9. 9. What We Heard Groups were passionate about the need for day-to-day actions to reflect the changes we want to see. Women talked about the need for advocates within their agencies, agency values overall and the implementation of more mentorship opportunities for women at all levels. Show me that you have my back It’s not just about HR; show me what my agency stands for and believes • Policies are important, but day-to-day values and behaviors mean more. • Structure agency core values around inclusion and integrity. • Actively coach employees on recognizing signs of harassment and give them opportunities to come forward. Connect me with women who can raise me up • Women feel isolated. Both inside and outside of mentorship programs, women need exposure to other women they feel comfortable talking to. • Make the agency a safe space for women to have “tough conversations.” • “Minnesota nice” has real implications. There is a need to teach women how to stand up for themselves. • Leadership has a responsibility to advocate for women with a story. People want to be unafraid to speak up, knowing that they will be supported. • Even if it puts the bottom line at risk, show that the agency advocates for women, even in client-facing situations. • There is a need for women to support other women at a peer level Minneapolis
  10. 10. When talking about diversity, women recognized the role of unconscious bias, even in themselves. Our own biases have prevented us from seeking out and fostering talent from different backgrounds. Groups also discussed the policies that have been set for women taking maternity leave, and the need for transparency around salary. What We Heard Recognize unconscious biases that exist in my workplace Fish where the fish are, not just where we are • We need help recognizing what we’ve come to view as “normal” behavior. Workshops and open conversations were provided as potential solutions. • We need to implement unconscious bias training opportunities within the agency for men and women. Help me see my equal value, as a parent and an asset • We need to recognize barriers to entry that exist within our industry and work to hire beyond “friends of friends.” • There are opportunities to invite diverse groups into the agency community, especially young talent. Supporting organizations like BrandLab (local) is a must. • Clients like Adobe and General Mills have great parental leave policies. They are good examples of how it should be. • There needs to be more transparency around salary. Women don’t know how much we should be paid and are afraid to ask. Minneapolis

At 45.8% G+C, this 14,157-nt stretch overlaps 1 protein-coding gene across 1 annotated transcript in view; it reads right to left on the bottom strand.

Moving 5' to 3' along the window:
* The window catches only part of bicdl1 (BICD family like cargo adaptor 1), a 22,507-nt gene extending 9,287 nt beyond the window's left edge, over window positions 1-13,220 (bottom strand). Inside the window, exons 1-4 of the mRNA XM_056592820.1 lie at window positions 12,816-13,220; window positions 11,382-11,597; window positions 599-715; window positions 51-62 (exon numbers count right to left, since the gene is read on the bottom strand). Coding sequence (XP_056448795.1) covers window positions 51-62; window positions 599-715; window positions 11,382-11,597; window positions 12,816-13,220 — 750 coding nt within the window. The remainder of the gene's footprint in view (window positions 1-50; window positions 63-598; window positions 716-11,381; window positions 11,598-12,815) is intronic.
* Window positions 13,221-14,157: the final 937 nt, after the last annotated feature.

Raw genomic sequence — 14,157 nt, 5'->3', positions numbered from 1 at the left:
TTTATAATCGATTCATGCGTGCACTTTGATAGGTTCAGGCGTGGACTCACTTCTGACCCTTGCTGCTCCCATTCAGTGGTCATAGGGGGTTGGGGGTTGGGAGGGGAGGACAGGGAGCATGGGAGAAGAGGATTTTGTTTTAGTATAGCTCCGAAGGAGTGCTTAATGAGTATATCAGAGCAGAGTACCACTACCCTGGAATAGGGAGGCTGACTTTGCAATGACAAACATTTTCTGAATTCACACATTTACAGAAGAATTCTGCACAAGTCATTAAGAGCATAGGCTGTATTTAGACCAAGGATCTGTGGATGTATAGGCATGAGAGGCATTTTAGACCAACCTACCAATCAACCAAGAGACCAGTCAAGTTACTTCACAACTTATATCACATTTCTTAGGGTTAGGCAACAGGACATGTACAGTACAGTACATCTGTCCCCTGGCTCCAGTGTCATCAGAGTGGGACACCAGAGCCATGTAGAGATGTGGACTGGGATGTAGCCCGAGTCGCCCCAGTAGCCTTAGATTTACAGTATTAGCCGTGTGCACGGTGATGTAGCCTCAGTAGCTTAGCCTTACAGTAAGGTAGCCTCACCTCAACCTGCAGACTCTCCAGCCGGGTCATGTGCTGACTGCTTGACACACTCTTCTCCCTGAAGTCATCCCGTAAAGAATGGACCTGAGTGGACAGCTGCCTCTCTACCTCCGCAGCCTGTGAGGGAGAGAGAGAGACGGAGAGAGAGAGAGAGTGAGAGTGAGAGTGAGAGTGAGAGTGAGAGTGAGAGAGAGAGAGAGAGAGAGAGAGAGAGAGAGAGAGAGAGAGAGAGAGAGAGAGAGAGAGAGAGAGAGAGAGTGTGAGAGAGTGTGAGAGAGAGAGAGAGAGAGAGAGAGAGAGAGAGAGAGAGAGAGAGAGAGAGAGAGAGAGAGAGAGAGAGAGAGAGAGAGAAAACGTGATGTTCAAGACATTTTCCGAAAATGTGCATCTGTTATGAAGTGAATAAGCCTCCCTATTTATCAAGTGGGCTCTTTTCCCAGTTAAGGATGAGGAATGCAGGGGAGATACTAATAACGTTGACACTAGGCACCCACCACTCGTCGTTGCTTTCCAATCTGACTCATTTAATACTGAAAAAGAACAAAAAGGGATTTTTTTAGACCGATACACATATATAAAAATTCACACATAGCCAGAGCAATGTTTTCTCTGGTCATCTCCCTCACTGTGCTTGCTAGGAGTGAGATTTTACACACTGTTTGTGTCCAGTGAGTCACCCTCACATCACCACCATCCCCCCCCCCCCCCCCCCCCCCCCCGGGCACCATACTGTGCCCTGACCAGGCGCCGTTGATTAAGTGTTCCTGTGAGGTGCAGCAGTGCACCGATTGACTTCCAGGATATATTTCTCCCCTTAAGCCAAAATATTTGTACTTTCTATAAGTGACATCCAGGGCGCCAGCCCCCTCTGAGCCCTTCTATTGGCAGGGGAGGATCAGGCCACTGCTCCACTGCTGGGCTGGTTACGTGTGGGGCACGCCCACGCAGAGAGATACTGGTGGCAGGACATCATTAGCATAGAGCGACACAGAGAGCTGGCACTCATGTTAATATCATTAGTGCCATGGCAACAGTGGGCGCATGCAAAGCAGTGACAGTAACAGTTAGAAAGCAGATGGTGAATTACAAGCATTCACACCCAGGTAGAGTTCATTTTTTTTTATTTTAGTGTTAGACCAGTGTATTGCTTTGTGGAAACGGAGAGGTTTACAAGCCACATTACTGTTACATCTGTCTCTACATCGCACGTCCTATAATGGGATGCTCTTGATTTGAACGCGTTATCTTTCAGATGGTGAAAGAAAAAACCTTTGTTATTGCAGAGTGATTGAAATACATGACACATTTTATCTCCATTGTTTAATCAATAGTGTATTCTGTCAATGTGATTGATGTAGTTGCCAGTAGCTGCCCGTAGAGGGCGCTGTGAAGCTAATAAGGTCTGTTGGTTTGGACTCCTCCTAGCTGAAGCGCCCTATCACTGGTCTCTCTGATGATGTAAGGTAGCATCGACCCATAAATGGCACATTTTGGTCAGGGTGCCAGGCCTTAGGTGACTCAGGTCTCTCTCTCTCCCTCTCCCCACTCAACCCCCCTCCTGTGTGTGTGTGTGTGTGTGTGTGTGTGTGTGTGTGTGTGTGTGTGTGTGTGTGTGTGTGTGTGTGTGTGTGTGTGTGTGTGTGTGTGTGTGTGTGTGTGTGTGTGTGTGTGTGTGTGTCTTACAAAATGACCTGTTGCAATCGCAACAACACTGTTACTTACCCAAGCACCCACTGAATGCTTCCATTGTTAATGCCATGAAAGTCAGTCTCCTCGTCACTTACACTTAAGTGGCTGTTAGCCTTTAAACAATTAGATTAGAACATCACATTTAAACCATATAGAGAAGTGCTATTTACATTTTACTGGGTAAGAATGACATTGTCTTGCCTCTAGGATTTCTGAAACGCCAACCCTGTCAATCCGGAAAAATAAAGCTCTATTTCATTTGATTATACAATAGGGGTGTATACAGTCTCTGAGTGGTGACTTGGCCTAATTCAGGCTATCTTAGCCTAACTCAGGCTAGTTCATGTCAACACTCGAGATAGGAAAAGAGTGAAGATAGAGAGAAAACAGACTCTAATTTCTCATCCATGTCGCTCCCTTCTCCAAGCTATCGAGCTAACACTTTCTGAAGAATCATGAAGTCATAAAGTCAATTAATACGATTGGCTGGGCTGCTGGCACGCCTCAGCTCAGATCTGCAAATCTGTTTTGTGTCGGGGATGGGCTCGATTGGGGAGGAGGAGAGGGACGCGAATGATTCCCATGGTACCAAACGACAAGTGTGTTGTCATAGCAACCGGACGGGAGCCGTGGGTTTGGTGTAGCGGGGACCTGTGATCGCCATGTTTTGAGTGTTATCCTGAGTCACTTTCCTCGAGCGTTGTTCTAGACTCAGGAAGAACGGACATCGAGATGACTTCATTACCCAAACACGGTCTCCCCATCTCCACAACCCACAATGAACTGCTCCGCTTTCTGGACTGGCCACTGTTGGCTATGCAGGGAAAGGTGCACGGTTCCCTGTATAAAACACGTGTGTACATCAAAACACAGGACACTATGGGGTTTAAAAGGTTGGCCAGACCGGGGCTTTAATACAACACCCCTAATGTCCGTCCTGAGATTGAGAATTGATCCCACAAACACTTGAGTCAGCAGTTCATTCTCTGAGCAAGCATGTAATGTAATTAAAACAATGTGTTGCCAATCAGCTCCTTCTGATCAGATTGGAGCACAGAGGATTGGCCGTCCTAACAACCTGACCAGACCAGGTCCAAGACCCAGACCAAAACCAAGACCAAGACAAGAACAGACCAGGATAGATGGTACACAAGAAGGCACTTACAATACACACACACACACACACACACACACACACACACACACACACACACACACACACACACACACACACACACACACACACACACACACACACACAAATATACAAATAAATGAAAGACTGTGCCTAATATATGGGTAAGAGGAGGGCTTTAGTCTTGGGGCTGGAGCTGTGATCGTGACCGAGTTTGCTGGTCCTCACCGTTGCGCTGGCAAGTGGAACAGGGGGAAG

11. 11. Learnings for the Next Session • Be clear about who is invited in our communications, but do not turn anyone away (men, in particular). • Hold the meeting in a larger, more public venue. • We stayed as close to the TU/A event flow as possible, but in the future we’ll consider our community’s individual needs. There was lots of confusion about how the NYC feed should be used. We did not have enough time for local activation. • Allow more time for women to discuss personal stories and share with each other. The small groups were effective for open communication. • We will keep the discussion more targeted to a specific topic (rather than three) so people can provide clear feedback. • We need to consider accountability/measurement/tracking progress. • We should think about how we can partner with other local organizations. Minneapolis
  12. 12. Action Items for Minneapolis Market • Receive overall survey information from TU/A national, as well as specific survey results for Minneapolis to inform our next steps/areas of focus. • Based on this feedback, define the key issues that women in our market said need to be addressed first. • Partner with local organizations (i.e. Mpls MadWomen, 4A’s, AdFed) who can help execute on our mission. • Host a follow-up community meeting this summer to: - Share out launch event and survey feedback - Present the issues we will address first and how - Request nominations to build a local steering committee made up of people from across the local ad industry - Determine how best to identify and bring “manbassadors” (men how have demonstrated commitment to our mission) in to the discussion and action plan Minneapolis
  13. 13. Breakout Session Questions 1. What were some of the most interesting and eye-opening points that resonated with you today? 2. Was there anything from the discussion that sparked an idea or potential solution to help us overcome? 3. In your opinion, what are the most outdated/biased HR policies and procedures our industry is facing? 4. How might we overcome such policies? 5. Have you seen other companies or industries make progress in this area? If so, who? How? 6. As we think about the need to mentor people representing diversity, what might an ideal program look like? Have you been involved in any programs that could be replicated? 7. As you look back on your career, can you think of a training or education session (on any topic) that was memorable? Why? How might we apply those lessons to a new kind of education or training around the lack of diversity and inclusive culture? 8. Any interesting ideas on how the Minneapolis advertising community could come together to raise awareness and implement solutions? Minneapolis